5 Key Factors of Successful eLearning Translation

New markets mean new challenges.

If your company needs to train customers in Germany and Austria on how to use your equipment, translating your eLearning platform into their native language will build their confidence—and save you time and money when it comes to dealing with customer concerns.

Likewise, if you want to ensure that the employees in your new field office in Moscow follow the same processes as in North America, translating your internal eLearning content will set them up for success.

As COVID-19 limits travel and in-person training opportunities, many companies have discovered that a robust eLearning platform is even more critical than before.

However, poorly translated eLearning content which is not tailored to the needs of your target audience can make it difficult for them to understand the material.

A successful eLearning translation project takes these challenges into account from the beginning by building a culturally fluent team familiar with the subject matter and providing them with the tools they need for success.

Define Your Target Audience

When you localize your eLearning material, it shows that you value your customers or employees no matter where they are located. If you do not start with a well-defined brief, however, you can fall into the trap of producing translated eLearning content that alienates your overseas audience.

To start off on the right foot, consider your global strategy, then define your target audience in terms of industry and location, as you would for any localized marketing campaign. Critically, this will help ensure that you use the right language variant in the eLearning translation process.

Successful eLearning translation requires profound cultural awareness. With a well-defined target audience, linguists can adapt your technical content to a multitude of languages while also keeping cultural nuances and even local regulations in mind.

Account for Cultural Differences

Your audience is shaped not only by the language they speak, but the culture they live in.

Where some cultures favor brevity, Japanese audiences feel more comfortable with exhaustive technical training. Similarly, creative assessment techniques used in eLearning programs aimed at Westerners may not appeal to users in Asian countries, who prefer more traditional exam styles.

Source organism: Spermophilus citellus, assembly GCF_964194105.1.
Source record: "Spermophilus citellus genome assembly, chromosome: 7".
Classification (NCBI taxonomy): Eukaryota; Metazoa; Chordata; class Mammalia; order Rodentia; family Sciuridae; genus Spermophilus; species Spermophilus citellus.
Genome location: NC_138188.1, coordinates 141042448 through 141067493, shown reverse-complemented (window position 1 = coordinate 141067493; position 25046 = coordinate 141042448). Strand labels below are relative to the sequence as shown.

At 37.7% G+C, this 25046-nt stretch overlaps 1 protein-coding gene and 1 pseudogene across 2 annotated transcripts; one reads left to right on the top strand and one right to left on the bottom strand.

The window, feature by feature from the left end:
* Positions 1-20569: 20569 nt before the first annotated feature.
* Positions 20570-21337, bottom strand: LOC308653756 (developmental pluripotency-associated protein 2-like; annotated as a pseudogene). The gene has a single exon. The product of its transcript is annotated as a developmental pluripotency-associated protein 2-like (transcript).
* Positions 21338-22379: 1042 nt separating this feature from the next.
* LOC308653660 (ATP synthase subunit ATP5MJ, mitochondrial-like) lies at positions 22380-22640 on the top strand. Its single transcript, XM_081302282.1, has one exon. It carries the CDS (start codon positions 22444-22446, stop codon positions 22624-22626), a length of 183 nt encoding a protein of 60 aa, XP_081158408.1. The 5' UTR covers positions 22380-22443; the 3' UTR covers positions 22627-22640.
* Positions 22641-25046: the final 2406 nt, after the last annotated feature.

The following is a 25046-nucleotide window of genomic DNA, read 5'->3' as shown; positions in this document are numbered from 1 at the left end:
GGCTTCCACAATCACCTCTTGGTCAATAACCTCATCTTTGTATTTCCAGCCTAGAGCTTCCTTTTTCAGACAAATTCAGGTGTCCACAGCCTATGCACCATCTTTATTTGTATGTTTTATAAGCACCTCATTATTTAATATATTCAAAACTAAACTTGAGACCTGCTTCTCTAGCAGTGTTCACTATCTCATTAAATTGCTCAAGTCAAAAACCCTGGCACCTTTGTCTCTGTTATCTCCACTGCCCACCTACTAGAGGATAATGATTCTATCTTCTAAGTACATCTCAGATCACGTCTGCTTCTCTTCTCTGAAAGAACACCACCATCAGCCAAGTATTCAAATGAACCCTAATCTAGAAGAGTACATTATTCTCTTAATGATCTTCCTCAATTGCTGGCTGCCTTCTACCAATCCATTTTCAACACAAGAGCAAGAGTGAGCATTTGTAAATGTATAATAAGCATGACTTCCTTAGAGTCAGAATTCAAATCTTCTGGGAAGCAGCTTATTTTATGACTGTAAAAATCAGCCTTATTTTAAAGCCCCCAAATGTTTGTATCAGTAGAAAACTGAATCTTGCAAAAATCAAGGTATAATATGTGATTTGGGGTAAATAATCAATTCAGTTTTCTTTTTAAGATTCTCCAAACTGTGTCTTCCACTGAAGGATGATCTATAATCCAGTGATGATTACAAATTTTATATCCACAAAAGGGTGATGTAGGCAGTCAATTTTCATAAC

Another challenge is ensuring that the imagery, symbols, and even colors included in your eLearning program are suited for your target audience. Without the informed opinion of linguists on the ground in your target country, it is easy to cause offense or confusion. A few examples:

  • The “thumbs up” gesture—often used as an emoji by North Americans to indicate a positive reaction—is offensive in West Africa and the Middle East.
  • A module on transport depicting a bright yellow taxi, as seen in New York City, might not convey the same meaning to a travel agent taking the course in Madrid, where taxis are white with a red stripe.
  • Owls symbolize wisdom in many Western cultures, dating back to ancient Greece. In India, it is the reverse: they’re a symbol of foolishness.

Likewise, cultural references can present a barrier to successful learning. Americans often use metaphors derived from baseball and football in the workplace. These references may be incomprehensible even in Great Britain, even though both countries are English-speaking, because Brits are more likely to be soccer or cricket fans.

To make learning as seamless as possible, it is also important to ensure that information such as dates, measurements, and currencies are adapted for your target audience during the eLearning translation process. This allows learners to focus on the content itself.

For example, if a learner in Australia is completing a module on pool maintenance created by an American company, they shouldn’t have to pause to do a mental calculation to remind themselves what 12 feet deep equals when using the metric system.

An in-country localization team is key, so that you will be able to benefit from local market knowledge. Translators living and working alongside your customers or employees will understand the vocabulary and voice that best resonates with your target audience. They will also be able to immediately flag problematic concepts or imagery and offer suggestions for how both content and format can be subtly tweaked to reflect prevailing cultural norms.

Overcome Technical Challenges

Many market-leading eLearning interfaces—including Adobe Captivate, Articulate Storyline, and Elucidat—allow text to be exported for translation in XLIFF format, which is easily handled by computer-aided translation tools. These tools, popularly referred to as CAT tools, store translated text in a translation memory, which can then be referenced by translators. They also highlight glossary terms and offer a variety of quality assurance tools.